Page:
Special Issue "The Pros and Cons of Innovation in Agriculture for Safeguarding Animal Health and Welfare"

A special issue of Agriculture (ISSN 2077-0472). This special issue belongs to the section "Farm Animal Production".

Deadline for manuscript submissions: closed (25 September 2021) | Viewed by 9887

Special Issue Editor

Dr. Elske N. de Haas
E-Mail Website
Guest Editor
Utrecht University, Faculty of Veterinary Medicine, Department of Population Health Sciences, Unit Department of Animals in Science and Society, Division Animal Welfare
Interests: animal welfare; animal ethics; chicken; behavior

Special Issue Information

Dear Colleagues,

Precision livestock farming (PLF) is a rapidly developing field, whereby automatization plays a key role. With PLF, farmers are able to directly target the needs of each individual in a herd or flock. Data collection of animal parameters takes place automatically and the promise of detecting changes in patterns or activity could indicate an upcoming disease or other welfare issues. This is the positive view, but what about the human–animal connection or the integrity of the animal when wearing a man-made sensor device? Are we losing touch with our farm animals when striving for automatization, or can it help us to understand the individuals’ needs better? In this Special Issue, we target these questions by paying special attention to whether or not PLF can be applied in very large systems, extensive systems, or by different operators, as well as the reliability and dependency risks of PLF. Empirical, ethical, or opinion papers are invited to critically examine the pros and cons of this type of innovation. With the gained knowledge from these studies, we can make a better judgement on how to implement PLF in an animal-welfare-friendly way for the agriculture of the future.

Dr. Elske N. de Haas
Guest Editor

Manuscript Submission Information

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Keywords

  • animal welfare
  • precision livestock farming (PLF)
  • innovation
  • automatization
  • machine learning
  • individuality
  • ethics
  • health and production

Published Papers (4 papers)

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Research

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Article
Behavior Trajectory Tracking of Piglets Based on DLC-KPCA
Agriculture 2021, 11(9), 843; https://doi.org/10.3390/agriculture11090843 - 01 Sep 2021
Cited by 1 | Viewed by 1007
Abstract
Tracking the behavior trajectories in pigs in group is becoming increasingly important for welfare feeding. A novel method was proposed in this study to accurately track individual trajectories of pigs in group and analyze their behavior characteristics. First, a multi-pig trajectory tracking model [...] Read more.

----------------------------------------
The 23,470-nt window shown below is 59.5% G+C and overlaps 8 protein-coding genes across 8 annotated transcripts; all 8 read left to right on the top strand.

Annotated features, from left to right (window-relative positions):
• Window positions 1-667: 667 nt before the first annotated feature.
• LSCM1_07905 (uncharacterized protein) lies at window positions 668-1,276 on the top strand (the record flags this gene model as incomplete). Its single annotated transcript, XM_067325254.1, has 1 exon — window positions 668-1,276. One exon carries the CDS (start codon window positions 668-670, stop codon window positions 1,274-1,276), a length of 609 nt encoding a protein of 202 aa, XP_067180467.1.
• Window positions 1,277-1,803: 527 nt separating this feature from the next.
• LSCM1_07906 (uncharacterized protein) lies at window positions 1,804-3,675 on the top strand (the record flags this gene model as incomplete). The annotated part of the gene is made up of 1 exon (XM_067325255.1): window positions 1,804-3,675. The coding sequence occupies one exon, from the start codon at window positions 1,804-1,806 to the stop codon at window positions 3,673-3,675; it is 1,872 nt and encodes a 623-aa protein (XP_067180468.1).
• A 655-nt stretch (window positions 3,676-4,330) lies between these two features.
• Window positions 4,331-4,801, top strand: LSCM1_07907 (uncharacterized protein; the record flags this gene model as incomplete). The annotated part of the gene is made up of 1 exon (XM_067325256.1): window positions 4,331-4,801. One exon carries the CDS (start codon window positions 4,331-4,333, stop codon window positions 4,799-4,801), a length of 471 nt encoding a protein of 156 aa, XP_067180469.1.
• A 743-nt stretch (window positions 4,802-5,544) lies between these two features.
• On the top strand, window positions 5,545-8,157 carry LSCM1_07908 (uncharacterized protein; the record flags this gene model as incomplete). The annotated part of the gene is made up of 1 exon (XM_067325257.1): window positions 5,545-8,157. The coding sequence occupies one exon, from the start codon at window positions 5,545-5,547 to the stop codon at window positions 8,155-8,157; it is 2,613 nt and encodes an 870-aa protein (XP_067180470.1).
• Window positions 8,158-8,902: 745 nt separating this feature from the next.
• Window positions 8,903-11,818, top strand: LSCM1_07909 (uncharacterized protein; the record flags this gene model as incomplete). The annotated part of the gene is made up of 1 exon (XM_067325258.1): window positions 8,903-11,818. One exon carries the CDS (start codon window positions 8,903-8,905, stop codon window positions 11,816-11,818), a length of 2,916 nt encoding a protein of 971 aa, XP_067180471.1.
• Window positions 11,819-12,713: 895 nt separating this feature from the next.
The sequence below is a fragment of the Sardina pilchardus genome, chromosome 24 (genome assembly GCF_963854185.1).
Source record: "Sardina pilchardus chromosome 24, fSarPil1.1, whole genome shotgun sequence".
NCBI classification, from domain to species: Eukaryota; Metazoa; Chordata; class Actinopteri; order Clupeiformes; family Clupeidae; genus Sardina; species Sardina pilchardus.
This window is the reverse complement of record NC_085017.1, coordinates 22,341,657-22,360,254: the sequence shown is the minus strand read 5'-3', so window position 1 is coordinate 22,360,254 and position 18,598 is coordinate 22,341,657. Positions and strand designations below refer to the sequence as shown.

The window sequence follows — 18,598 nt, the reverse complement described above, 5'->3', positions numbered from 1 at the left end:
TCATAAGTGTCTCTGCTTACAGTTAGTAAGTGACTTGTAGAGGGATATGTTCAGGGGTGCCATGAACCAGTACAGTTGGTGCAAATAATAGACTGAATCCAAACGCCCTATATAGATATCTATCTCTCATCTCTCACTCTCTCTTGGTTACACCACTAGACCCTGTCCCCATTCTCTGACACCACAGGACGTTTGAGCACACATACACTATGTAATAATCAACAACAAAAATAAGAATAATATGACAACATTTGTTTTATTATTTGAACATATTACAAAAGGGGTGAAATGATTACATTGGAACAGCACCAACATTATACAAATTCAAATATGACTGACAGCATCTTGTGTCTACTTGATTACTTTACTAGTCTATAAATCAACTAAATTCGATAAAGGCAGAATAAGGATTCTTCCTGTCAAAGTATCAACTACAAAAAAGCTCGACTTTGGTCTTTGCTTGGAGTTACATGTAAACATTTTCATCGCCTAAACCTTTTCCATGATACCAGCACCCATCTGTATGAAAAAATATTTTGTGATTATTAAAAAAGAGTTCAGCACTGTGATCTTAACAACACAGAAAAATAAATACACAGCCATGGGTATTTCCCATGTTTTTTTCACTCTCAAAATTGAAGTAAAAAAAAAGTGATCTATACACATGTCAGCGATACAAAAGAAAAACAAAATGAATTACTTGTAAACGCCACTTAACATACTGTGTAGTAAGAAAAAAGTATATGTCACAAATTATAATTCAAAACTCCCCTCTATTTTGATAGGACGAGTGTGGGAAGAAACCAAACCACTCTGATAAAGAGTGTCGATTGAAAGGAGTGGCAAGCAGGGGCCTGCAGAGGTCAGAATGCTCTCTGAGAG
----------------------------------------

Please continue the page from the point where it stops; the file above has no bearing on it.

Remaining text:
Tracking the behavior trajectories in pigs in group is becoming increasingly important for welfare feeding. A novel method was proposed in this study to accurately track individual trajectories of pigs in group and analyze their behavior characteristics. First, a multi-pig trajectory tracking model was established based on DeepLabCut (DLC) to realize the daily trajectory tracking of piglets. Second, a high-dimensional spatiotemporal feature model was established based on kernel principal component analysis (KPCA) to achieve nonlinear trajectory optimal clustering. At the same time, the abnormal trajectory correction model was established from five dimensions (semantic, space, angle, time, and velocity) to avoid trajectory loss and drift. Finally, the thermal map of the track distribution was established to analyze the four activity areas of the piggery (resting, drinking, excretion, and feeding areas). Experimental results show that the trajectory tracking accuracy of our method reaches 96.88%, the tracking speed is 350 fps, and the loss value is 0.002. Thus, the method based on DLC–KPCA can meet the requirements of identification of piggery area and tracking of piglets’ behavior. This study is helpful for automatic monitoring of animal behavior and provides data support for breeding. Full article
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Article
Inline Milk Lactose Concentration as Biomarker of the Health Status and Reproductive Success in Dairy Cows
Agriculture 2021, 11(1), 38; https://doi.org/10.3390/agriculture11010038 - 08 Jan 2021
Cited by 5 | Viewed by 1351
Abstract
In this study, cow reticulorumen content pH and temperature together with the activity were registered using smaXtec boluses, specially designed for animal care. Body weight, rumination time, milk fat/protein ratio, milk yield, milk lactose, milk electrical conductivity, milk somatic cell count and consumption [...] Read more.